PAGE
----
Millers Point Community Assoc. Incorporated v Property NSW and Others – Sirius Building
Update 25 July 2017: Millers Point Community Association was successful in its challenge. The Court held that the Minister's decision not to list the building on the State Heritage Register was invalid and of no effect, and ordered the Minister to remake the decision in accordance with the law. The NSW Government has been ordered to pay our client's legal costs. This is a seminal judgment on the Heritage Act, which has been in force for 40 years, and came about as a result of the Green Bans of the 1970s in the Rocks.
We represented community group Millers Point Community Assoc. Incorporated in its successful court challenge to NSW Minister for Heritage's decision not to list the Sirius Building in Millers Point, Sydney, on the State Heritage Register, even though the Heritage Council recommended that the building be listed.
Sirius, a public housing building owned by Property NSW, is recognised in Australia and internationally as a good example of ‘brutalist’ architecture – a 20th Century architectural style that might seem ugly to many people, but many consider to be bold, uncompromising, truthful, functional and egalitarian.
The complex was built to rehouse public housing tenants who were under threat of eviction when The Rocks area was being proposed for redevelopment in the 1970s. It is an iconic building, not just because it is a rare example of 'brutalist' architecture, but also as a reminder of the 'green ban' movement of the 1970s led by Jack Mundey. That historic social movement saved The Rocks, now a Heritage Conservation Area, from destruction and ultimately led to the introduction of key environmental laws, including the Heritage Act 1977.
In December 2015, the Heritage Council recommended that the Sirius Building be listed on the State Heritage Register because of its rarity and aesthetic value.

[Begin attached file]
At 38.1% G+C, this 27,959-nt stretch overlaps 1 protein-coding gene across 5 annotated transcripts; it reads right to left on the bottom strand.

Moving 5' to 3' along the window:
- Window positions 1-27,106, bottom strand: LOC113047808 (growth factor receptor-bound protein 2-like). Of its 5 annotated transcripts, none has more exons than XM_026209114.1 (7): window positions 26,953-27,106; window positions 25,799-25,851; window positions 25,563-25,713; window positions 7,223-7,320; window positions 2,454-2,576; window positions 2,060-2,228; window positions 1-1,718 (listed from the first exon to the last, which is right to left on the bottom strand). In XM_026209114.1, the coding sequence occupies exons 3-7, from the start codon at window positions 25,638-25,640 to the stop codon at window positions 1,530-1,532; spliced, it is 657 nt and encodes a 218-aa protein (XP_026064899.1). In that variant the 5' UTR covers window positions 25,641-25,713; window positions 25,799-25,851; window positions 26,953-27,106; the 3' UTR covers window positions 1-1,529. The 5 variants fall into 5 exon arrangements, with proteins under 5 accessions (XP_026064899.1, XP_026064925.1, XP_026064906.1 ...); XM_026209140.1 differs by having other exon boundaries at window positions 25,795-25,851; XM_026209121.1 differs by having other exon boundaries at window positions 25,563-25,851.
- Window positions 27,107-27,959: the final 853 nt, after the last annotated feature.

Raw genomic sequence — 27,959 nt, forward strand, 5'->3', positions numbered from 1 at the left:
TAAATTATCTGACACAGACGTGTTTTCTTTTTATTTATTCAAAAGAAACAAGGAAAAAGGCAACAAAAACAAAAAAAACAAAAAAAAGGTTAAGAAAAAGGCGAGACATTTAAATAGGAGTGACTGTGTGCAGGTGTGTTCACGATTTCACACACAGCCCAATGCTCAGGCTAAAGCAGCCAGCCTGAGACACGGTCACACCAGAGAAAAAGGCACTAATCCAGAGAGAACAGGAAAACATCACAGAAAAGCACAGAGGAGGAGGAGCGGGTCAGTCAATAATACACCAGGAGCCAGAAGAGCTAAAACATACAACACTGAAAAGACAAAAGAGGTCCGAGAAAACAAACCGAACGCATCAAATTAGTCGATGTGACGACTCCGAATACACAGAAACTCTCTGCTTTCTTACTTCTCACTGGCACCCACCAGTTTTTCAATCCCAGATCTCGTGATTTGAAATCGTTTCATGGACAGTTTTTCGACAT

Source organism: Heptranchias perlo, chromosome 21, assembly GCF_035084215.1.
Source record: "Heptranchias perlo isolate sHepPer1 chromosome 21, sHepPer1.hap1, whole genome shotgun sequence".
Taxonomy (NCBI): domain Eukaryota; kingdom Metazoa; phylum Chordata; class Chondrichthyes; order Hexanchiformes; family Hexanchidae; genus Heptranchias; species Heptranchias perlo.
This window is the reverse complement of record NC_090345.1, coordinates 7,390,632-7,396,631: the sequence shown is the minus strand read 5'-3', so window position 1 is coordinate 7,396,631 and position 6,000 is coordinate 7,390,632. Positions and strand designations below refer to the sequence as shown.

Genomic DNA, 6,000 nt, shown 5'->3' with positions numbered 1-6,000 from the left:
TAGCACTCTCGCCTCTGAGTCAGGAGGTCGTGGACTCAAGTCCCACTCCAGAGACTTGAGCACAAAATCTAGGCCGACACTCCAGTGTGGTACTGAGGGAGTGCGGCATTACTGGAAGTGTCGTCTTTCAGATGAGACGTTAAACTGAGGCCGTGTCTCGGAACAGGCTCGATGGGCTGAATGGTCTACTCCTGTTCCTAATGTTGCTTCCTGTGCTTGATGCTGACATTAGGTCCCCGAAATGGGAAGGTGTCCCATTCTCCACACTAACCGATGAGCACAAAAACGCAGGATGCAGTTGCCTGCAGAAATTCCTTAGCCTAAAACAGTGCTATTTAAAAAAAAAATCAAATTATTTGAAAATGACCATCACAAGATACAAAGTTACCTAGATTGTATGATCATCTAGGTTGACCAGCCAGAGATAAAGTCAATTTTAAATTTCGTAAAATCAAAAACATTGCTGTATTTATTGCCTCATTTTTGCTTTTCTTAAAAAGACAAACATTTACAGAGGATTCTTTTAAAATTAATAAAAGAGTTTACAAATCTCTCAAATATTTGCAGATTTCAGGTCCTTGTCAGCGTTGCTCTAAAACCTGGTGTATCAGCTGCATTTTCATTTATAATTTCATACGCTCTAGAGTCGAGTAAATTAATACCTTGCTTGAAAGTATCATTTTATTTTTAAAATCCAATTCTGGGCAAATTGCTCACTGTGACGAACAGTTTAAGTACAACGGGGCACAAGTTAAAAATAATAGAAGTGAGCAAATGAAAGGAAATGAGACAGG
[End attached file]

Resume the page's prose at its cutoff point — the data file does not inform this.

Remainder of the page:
However, in July 2016, the Minister for Heritage made a decision not to list the building on the Heritage Register. The Minister recognised that the Sirius Building may meet the criteria for listing, but he found that the building’s heritage value is outweighed by financial considerations, namely ‘the undue financial hardship’ that the building’s heritage listing could cause to the NSW Government – as a result of a reduction in the building’s sale value ‘possibly by in the order of $70 million, which would potentially represent foregone funds for additional social housing.’
In other words, in considering whether to add the Sirius Building to the State Heritage Register, the Minister placed greater importance on the loss of funds to the Government from the sale of the building than on the building’s heritage significance.
Our client challenged the Minister’s decision for two reasons: first, that he incorrectly interpreted the meaning of ‘undue financial hardship’ to the Government and considered that a drop in the building’s sale value and the potential use of that revenue for social housing elsewhere was a reason not to list the building under the Heritage Act 1977 (NSW) (Heritage Act); second, that he failed to determine whether the Sirius Building was of State heritage significance in a way that is required under the Heritage Act.
Put simply, our client argued that the Heritage Act does not allow for the Minister to consider a potential loss of funds to the NSW government or foregone funds for social housing as justification for not listing a building on the State Heritage Register.
The Land and Environment Court declared the Minster’s July 2016 decision not to list the building invalid, ordered the Minister to decision in accordance with the law. The NSW Government has been ordered to pay our client's legal costs.
Our client believes that the Sirius Building is an important part of the social history, heritage and community of Millers Point, and that its importance should be recognised on the State Heritage Register, and it calls on the Minister to consider the Sirius Building for State Heritage Register listing as required under the Heritage Act.
We are grateful to barristers Bruce McClintock SC and Shane Prince for their assistance in this matter.
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